W hen mathematics professor Rita Hibschweiler describes her work, she could just as easily be describing a musician sitting down to compose or a poet sitting down to write.

“What I love about math, is that a person can use its beautiful language to figure something out,” says Hibschweiler, whose expertise, complex analysis, is the purest of pure math—an engagement with the mathematical rules and functions of imaginary numbers.

“I can sit down with pencil and paper or just stare into space for long periods of time. After a while, I may understand something I didn’t understand the previous day. That is a thrilling feeling.”

Hibschweiler holds enormous respect for her chosen discipline, as well as for those who undertake its rigors and challenges. It’s a respect she has readily extended to her students at UNH, with whom she has shared her love of math for nearly 15 years.

“I believe that the heart of good scholarship is to be proud,” says Hibschweiler, “not of one’s own contribution, but of the entire community of mathematicians. Proud of being a part of such a creative community.”

Professor Ken Appel, who chairs the math department, says that even students who do poorly in her classes respect her efforts and high standards. “Anyone who can give a course as tough as Rita’s and maintain the respect she gets has a unique talent,” says Appel. “Students respect her for what they come away with.”

When it comes to teaching her classes in Kingsbury Hall, Hibschweiler makes it very clear that the proof, so to speak, is in the pudding. “Teaching is all about the lesson at hand. Have you taught the material or haven’t you?” she asks.

And the answer?

“Rita’s course in topology—a high-level area of math that studies the properties of sets—helped me more than any course I’d ever taken when I got to graduate school,” says Julie Raye ’97. Raye is now a Ph.D. candidate in applied mathematics at North Carolina State University. “Rita makes the subject comprehensible, but also challenging. She has a way of asking us to work hard, but also of giving us the opportunity to be successful.”

Brandon Michaud ’02 took Hibschweiler’s courses in Mathematical Proof and Real Analysis. “Rita’s very patient and thorough,” observes the math education major. “What we cover in class prepares us to be successful on projects, or on exams.” Michaud says he looks forward to the day when he will “share his love of math” with high school students.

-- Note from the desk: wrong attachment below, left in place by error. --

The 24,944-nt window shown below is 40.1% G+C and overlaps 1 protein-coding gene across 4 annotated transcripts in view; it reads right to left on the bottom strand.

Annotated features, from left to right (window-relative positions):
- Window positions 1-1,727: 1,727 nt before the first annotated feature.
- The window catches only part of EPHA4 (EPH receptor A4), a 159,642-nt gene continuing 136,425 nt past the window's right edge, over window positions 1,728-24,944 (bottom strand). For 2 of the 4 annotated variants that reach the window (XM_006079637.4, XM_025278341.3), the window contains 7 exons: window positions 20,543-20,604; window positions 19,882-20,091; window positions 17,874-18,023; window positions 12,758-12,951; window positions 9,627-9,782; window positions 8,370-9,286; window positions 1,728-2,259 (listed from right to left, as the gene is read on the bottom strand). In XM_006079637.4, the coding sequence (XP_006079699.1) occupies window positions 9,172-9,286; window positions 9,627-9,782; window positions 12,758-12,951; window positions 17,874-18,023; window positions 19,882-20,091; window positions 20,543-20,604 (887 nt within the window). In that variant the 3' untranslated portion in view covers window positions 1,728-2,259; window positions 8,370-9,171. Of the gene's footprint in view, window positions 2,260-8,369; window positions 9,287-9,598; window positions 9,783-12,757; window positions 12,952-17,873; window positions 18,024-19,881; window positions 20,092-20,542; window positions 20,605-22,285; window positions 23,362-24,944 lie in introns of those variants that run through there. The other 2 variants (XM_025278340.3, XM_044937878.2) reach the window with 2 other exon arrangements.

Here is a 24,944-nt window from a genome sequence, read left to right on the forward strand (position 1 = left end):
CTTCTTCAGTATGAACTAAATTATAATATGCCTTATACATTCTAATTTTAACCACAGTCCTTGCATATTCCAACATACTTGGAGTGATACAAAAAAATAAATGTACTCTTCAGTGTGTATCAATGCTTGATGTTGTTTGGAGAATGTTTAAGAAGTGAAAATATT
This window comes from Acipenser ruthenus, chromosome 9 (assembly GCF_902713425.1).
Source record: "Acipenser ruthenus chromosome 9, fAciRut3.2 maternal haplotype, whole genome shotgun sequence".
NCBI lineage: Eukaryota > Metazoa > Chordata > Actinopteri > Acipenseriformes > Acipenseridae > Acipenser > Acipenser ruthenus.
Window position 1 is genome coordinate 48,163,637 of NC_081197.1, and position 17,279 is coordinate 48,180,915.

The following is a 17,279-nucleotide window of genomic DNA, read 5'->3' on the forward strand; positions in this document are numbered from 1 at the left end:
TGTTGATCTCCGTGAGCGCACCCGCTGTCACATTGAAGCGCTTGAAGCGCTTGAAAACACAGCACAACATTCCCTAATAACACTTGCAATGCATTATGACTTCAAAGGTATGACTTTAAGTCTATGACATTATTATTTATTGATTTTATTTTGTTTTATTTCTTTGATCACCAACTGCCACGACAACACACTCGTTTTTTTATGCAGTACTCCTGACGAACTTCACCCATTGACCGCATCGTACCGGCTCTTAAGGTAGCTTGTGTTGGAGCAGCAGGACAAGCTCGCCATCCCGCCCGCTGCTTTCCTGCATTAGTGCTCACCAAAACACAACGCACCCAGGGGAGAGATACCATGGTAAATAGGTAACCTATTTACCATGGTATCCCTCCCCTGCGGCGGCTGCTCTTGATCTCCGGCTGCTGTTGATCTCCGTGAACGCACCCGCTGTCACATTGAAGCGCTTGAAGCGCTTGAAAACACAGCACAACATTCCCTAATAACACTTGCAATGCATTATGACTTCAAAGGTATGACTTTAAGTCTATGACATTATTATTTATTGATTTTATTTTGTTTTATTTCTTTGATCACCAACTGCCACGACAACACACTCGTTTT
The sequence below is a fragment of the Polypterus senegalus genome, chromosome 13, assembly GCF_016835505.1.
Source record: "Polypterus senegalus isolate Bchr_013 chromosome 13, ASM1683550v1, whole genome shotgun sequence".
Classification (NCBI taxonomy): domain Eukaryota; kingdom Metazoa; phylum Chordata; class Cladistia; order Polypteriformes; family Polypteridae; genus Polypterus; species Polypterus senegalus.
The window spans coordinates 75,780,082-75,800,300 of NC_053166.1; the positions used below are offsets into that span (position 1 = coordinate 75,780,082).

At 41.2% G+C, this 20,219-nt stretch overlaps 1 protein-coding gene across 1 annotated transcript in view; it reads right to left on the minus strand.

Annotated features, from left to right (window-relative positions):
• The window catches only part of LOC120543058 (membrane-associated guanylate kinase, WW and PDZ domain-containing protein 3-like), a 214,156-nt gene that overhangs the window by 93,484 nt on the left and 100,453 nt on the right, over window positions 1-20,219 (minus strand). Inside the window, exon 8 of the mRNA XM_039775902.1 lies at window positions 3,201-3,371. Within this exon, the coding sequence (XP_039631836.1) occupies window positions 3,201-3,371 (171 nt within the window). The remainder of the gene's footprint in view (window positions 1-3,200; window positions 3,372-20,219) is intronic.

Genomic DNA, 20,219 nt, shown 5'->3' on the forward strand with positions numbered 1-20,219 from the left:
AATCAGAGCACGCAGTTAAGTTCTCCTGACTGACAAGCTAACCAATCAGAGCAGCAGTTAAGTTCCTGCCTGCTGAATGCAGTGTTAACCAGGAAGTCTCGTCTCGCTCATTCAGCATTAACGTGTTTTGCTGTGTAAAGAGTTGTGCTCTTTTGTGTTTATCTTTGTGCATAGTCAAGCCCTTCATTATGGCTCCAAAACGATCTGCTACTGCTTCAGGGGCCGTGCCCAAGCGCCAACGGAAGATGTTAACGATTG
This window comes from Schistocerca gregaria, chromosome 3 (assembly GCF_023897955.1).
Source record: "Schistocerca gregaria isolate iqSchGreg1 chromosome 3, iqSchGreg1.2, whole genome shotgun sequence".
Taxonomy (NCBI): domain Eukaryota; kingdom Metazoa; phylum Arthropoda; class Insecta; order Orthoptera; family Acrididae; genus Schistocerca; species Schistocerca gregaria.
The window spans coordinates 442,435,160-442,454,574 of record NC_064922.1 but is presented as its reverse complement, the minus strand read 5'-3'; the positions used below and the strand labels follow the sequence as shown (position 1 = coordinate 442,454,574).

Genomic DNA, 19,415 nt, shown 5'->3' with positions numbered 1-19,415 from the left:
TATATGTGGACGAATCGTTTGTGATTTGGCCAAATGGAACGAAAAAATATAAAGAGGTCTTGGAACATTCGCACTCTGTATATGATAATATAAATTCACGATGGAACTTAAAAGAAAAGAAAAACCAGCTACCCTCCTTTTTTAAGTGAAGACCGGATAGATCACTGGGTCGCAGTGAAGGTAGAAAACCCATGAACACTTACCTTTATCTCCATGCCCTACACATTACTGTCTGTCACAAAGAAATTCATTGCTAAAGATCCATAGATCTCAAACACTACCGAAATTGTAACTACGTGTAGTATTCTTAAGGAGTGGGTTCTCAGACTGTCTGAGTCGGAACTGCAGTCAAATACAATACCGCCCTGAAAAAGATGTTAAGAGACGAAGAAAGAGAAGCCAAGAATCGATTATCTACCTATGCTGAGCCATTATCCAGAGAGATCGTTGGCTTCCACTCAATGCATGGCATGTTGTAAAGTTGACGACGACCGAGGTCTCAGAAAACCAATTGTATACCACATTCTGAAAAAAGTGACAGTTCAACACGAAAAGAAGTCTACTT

Beside the material, students also remember certain human equations. “I make a great effort to encourage any hard-working student,” says Hibschweiler. She defines a good student as “one who loves math and is willing to work hard.” In that spirit, Hibschweiler does not evaluate solely on seeing the right answer written on the dotted line. Rather she evaluates a student’s overall effort. “Because mathematics is a language,” Hibschweiler notes, “the analysis of a problem counts, not just the answer. It’s a way of thinking.”

Hibschweiler says her proudest moments as a teacher come when former students stop by after a class, perhaps long after she taught them, to let her know that her teaching made a difference.

“They ask me a math question, ask for a reference, or just let me know they think I did a good job,” says Hibschweiler. “I am touched by their sincere appreciation.”

—David Moore, University Publications


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College of Engineering and Physical Sciences, Rita A. Hibschweiler

Rita A. Hibschweiler with student Brandon Michaud at Kingsbury Hall

Rita A. Hibschweiler, associate professor of mathematics and statistics,College of Engineering and Physical Sciences, with student Brandon Michaud, Kingsbury Hall, University of New Hampshire, Durham, N.H.


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